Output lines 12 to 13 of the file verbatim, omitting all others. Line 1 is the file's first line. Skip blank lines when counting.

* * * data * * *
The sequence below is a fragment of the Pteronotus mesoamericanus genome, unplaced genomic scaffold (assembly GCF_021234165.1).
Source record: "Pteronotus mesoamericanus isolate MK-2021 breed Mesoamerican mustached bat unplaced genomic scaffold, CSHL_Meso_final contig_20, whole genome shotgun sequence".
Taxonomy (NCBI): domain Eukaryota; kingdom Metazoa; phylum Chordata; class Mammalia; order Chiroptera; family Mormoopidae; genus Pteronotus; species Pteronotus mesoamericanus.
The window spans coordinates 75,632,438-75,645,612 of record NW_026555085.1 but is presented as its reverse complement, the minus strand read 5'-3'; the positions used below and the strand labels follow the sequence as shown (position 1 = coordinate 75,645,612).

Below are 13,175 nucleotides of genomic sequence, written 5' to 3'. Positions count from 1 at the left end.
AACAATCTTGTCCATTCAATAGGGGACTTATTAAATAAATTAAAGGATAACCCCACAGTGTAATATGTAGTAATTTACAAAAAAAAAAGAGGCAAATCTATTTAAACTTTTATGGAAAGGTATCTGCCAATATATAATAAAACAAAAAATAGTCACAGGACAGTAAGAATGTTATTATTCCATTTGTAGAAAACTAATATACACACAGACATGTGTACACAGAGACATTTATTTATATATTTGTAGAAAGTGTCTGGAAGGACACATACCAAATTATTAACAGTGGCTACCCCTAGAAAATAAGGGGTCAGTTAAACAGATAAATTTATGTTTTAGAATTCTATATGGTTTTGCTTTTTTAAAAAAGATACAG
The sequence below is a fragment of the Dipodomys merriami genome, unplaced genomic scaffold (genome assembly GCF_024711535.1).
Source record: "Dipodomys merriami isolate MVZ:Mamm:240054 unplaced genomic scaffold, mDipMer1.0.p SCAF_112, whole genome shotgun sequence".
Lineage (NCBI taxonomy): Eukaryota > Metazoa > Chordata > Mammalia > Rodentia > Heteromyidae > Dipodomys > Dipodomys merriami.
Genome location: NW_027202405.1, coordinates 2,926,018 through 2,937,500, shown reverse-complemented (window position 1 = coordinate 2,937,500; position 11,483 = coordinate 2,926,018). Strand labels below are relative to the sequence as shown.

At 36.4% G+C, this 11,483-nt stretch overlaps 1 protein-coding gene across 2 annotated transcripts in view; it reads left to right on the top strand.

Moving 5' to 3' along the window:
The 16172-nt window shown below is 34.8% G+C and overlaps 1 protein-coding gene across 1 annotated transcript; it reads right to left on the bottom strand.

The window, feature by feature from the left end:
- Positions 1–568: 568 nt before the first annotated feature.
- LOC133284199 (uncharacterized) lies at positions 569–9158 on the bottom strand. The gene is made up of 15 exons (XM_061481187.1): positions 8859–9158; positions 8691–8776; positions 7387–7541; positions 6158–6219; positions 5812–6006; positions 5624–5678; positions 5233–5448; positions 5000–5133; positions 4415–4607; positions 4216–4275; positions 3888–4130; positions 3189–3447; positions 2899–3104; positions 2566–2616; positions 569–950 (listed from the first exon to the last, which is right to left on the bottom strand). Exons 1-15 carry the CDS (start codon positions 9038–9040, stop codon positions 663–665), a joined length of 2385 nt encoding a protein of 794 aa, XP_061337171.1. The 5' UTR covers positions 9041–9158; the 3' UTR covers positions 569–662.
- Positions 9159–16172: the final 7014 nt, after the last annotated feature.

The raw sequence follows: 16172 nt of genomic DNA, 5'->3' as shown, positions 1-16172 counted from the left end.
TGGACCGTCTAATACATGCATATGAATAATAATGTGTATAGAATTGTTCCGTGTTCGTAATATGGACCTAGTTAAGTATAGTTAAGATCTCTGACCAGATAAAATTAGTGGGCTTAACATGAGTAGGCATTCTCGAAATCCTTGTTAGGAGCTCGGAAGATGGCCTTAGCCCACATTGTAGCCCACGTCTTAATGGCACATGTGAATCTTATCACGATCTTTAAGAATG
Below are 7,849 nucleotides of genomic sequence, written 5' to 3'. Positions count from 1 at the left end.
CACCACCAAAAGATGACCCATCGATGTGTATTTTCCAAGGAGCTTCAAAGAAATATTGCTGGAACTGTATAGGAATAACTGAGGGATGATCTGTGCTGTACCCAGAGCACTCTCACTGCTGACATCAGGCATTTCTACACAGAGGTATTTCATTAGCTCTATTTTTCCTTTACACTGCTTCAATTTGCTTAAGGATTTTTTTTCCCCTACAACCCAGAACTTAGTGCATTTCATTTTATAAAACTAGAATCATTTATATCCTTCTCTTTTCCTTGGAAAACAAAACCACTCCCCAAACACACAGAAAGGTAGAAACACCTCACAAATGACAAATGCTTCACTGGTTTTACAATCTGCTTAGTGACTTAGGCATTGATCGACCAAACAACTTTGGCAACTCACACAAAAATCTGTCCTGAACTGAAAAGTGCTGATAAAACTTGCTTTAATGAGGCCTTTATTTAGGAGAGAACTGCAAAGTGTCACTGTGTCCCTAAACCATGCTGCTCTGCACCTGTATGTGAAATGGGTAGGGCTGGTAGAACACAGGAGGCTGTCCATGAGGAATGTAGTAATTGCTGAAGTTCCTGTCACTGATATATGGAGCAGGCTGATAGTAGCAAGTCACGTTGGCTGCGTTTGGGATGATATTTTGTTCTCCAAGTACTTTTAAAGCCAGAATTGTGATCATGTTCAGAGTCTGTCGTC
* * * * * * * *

Moving 5' to 3' along the window:
The 16172-nt window shown below is 34.8% G+C and overlaps 1 protein-coding gene across 1 annotated transcript; it reads right to left on the bottom strand.